Only a couple of weeks after launch, the Sentinel satellite has already begun delivering exclusive images for the EU’s Copernicus programme.
Sentinel-3A’s very first image, captured at 14:09 GMT on February 29, shows the transition from day to night over Svalbard, Norway. The image shows the snow-covered archipelago, as well as Arctic sea ice and some clouds.
Another image delivered on the same day shows California, USA. It also captures Los Angeles, which coincidently is where the International Ocean Colour Coordinating Group Meeting is taking place.
One of the images taken on the following day shows Spain, Portugal, the Strait of Gibraltar and North Africa.
These images were taken by OLCI, the satellite’s Ocean and Land Colour Instrument, which has 21 distinct bands, a resolution of 300 m and a swath width of 1270 km. It will allow for the monitoring of ocean ecosystems, as well as support vegetation, crop conditions and inland water monitoring. OLCI will also estimate atmospheric aerosol and clouds, bringing significant societal benefits by providing more detailed information to be used in decision-making processes.
Volker Liebig, ESA’s Director of Earth Observation Programmes, said, “This first image already reveals the true versatility of Sentinel-3A. The mission will be at the heart of a wide range of applications, from measuring marine biological activity to providing information about the health of vegetation. Given its extensive payload, Sentinel-3A is a real workhorse that is set to make a step change in the variety of data products provided to users.”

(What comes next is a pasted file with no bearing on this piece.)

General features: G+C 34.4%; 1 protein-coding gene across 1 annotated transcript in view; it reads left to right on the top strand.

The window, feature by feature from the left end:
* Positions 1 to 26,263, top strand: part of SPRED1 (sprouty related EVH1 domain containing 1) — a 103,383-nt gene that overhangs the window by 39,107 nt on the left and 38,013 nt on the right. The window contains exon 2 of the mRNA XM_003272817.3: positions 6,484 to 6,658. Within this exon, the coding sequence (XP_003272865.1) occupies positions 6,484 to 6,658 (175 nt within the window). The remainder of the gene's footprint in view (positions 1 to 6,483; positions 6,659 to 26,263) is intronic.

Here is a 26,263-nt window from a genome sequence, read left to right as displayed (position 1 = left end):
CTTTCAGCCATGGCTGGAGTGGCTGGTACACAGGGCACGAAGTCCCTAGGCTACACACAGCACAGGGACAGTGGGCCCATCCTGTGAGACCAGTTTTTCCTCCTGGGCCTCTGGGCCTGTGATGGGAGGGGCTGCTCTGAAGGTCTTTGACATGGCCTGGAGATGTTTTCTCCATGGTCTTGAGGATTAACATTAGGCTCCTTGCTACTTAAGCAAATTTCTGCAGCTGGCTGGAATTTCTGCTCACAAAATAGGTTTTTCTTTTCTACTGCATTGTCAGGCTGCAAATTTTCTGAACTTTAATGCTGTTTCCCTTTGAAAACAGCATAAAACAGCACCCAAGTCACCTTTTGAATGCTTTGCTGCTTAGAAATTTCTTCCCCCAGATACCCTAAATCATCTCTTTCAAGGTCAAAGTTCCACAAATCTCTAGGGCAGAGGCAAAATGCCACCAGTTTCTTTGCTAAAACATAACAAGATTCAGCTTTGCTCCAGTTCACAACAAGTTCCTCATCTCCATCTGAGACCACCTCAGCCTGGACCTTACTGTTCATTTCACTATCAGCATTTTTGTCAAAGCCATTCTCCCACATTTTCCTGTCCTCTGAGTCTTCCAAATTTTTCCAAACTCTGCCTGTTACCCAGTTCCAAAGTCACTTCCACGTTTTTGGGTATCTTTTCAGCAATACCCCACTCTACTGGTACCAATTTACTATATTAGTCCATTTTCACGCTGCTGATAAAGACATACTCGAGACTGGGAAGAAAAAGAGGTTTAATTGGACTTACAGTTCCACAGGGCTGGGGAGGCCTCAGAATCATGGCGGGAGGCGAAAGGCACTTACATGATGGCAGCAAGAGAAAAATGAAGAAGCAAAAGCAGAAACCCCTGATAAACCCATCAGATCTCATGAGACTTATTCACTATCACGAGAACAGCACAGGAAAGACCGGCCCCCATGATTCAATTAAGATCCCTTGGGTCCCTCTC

Carrying a suite of instruments, Sentinel-3A is arguably the most complex of all the Copernicus Sentinels. It is capable of taking systematic measurements of the Earth’s oceans, land, ice and atmosphere to monitor large-scale global dynamics and provide critical near-realtime information for ocean and weather forecasting.
Philippe Brunet, Director of the European Commission’s Directorate-General for Internal Market, Industry, Entrepreneurship and Small- and Medium-sized Enterprises, said, “The launch of Sentinel-3A further expands the fleet of dedicated missions for Copernicus services. This mission is particularly important as it will contribute to the Copernicus Marine Environment Monitoring Service and the global land component of the Copernicus Land Service.”
The satellite will spend the next five months being commissioned for service, after its successful launch and early operations phase, which was completed in record time. Once commissioned, ESA will hand over satellite operations to EUMETSAT.
The mission will then be managed jointly, with ESA generating the land products and EUMETSAT the marine products for application through the Copernicus services.
Alain Ratier, EUMETSAT’s Director-General, added: “This first image is a promise to the marine user community. As the operator of the Sentinel-3 marine mission, we are delighted to see the first fruit of our cooperation with ESA and the European Commission, and we are looking forward to delivering many more images and products to users after the in-orbit commissioning.”
OLCI was the first Sentinel instrument to be switched on. In the next few weeks, more data will be coming in from Sentinel-3’s altimeter, which measures the height of the ocean surface and the radiometer designed to measure land and sea surface temperatures.
Read more about Sentinel-3’s launch here: https://room.eu.com/news/Sentinel_3A_poised_for_liftoff_later_today